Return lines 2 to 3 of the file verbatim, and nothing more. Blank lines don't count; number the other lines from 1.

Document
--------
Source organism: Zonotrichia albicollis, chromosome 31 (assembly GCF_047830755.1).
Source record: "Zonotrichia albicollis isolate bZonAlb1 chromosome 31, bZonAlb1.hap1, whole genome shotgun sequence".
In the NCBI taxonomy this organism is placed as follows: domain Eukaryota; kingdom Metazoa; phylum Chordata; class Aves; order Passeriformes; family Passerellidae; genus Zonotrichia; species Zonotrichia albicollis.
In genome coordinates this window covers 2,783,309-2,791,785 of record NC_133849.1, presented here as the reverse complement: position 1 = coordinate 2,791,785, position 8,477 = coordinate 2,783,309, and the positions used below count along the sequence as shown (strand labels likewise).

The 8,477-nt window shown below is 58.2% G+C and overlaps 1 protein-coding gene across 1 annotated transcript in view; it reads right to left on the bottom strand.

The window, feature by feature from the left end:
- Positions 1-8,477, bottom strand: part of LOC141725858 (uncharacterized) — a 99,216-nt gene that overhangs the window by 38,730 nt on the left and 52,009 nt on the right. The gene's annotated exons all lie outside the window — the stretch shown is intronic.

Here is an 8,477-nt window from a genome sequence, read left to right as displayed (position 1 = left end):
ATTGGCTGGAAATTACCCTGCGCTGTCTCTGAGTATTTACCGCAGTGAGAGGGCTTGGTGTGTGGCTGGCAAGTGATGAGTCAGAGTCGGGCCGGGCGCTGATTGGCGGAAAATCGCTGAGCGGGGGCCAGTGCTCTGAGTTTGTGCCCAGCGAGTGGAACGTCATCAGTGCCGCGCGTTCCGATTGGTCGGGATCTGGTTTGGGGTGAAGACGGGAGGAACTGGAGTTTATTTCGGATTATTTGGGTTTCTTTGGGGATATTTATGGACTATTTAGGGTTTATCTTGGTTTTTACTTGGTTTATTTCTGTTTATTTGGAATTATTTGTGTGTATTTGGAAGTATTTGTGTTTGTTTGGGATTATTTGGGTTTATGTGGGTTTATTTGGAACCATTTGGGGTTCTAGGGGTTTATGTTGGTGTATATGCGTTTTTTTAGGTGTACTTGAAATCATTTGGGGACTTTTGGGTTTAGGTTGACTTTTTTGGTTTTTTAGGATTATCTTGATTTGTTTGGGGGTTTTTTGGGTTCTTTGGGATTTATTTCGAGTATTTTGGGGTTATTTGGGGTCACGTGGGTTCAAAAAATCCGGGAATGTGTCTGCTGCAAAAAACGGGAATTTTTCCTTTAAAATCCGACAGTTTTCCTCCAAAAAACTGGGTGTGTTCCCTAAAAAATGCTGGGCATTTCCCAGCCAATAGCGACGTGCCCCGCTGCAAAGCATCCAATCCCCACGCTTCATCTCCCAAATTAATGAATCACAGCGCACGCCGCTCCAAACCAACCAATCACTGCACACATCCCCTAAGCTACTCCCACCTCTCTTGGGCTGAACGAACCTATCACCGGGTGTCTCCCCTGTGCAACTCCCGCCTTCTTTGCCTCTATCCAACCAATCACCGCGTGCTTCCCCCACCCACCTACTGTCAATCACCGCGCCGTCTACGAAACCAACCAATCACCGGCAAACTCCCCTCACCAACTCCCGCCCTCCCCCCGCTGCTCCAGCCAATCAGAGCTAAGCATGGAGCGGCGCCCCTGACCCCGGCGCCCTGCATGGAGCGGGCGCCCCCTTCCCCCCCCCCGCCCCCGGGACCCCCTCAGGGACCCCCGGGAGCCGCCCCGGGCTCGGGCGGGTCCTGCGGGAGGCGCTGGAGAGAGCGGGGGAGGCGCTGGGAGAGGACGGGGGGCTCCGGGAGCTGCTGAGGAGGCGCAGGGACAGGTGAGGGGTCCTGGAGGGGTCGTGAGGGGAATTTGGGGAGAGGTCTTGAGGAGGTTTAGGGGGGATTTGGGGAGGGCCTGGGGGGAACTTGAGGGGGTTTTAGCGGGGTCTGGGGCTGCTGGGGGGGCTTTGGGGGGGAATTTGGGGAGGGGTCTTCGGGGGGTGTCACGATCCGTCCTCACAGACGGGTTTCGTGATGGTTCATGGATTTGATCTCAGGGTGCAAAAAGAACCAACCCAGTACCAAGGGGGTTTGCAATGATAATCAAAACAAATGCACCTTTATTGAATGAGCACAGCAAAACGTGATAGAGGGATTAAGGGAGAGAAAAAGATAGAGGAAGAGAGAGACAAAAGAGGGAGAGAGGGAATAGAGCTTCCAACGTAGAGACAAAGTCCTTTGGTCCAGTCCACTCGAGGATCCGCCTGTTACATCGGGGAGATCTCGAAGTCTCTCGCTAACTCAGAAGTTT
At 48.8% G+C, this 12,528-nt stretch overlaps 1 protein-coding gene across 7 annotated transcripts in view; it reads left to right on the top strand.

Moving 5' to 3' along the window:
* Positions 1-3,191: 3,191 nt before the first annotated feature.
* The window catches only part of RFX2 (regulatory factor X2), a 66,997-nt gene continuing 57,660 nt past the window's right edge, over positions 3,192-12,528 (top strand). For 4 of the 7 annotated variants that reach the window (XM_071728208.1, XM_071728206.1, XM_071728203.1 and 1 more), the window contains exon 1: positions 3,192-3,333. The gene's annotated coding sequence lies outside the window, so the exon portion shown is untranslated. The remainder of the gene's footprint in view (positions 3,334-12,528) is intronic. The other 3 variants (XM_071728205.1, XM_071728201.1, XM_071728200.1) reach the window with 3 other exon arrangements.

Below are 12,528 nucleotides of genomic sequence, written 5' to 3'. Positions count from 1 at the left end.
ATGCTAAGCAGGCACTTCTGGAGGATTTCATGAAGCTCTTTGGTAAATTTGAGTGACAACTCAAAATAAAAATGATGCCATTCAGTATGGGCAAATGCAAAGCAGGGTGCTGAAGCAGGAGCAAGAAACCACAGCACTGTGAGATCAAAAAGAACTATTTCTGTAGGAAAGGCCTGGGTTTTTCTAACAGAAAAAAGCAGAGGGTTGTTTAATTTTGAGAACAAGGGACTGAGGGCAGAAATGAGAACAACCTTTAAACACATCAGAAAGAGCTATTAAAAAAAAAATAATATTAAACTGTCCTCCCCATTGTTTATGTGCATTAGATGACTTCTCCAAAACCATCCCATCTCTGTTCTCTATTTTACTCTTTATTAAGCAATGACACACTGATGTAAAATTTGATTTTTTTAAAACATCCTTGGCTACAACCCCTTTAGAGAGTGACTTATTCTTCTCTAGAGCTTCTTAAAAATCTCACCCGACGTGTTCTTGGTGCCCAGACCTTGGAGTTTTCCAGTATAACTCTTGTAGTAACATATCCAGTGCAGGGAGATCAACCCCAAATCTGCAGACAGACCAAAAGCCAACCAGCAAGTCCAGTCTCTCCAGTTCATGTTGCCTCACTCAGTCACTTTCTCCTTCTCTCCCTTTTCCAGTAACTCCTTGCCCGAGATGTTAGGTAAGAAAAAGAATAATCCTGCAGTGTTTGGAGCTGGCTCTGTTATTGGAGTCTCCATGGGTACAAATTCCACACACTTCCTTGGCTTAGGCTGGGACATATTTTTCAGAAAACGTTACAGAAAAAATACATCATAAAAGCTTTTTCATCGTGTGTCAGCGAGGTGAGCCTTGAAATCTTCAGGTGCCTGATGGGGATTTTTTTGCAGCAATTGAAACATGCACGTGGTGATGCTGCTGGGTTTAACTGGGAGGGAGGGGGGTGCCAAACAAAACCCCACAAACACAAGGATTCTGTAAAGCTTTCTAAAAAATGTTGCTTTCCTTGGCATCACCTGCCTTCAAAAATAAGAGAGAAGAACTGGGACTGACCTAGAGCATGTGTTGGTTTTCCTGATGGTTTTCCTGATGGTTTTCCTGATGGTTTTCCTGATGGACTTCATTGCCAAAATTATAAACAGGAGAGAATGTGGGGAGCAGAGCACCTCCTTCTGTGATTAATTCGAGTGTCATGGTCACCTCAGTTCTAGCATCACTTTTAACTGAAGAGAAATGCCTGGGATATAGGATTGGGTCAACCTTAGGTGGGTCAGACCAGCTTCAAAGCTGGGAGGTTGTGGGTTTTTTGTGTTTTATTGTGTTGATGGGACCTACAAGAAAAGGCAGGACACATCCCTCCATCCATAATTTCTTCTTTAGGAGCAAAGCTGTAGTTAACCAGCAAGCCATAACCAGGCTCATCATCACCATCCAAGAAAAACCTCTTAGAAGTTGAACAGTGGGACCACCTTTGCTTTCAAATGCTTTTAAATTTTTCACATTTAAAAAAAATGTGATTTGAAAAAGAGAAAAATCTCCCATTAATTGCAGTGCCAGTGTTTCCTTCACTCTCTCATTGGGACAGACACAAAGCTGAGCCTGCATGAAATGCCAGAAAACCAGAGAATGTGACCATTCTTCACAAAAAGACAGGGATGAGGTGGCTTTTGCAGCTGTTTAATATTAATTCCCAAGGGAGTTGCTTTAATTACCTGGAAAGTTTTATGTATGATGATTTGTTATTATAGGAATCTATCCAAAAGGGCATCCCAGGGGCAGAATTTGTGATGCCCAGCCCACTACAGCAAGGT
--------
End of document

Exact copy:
Source record: "Zonotrichia albicollis isolate bZonAlb1 chromosome 31, bZonAlb1.hap1, whole genome shotgun sequence".
In the NCBI taxonomy this organism is placed as follows: domain Eukaryota; kingdom Metazoa; phylum Chordata; class Aves; order Passeriformes; family Passerellidae; genus Zonotrichia; species Zonotrichia albicollis.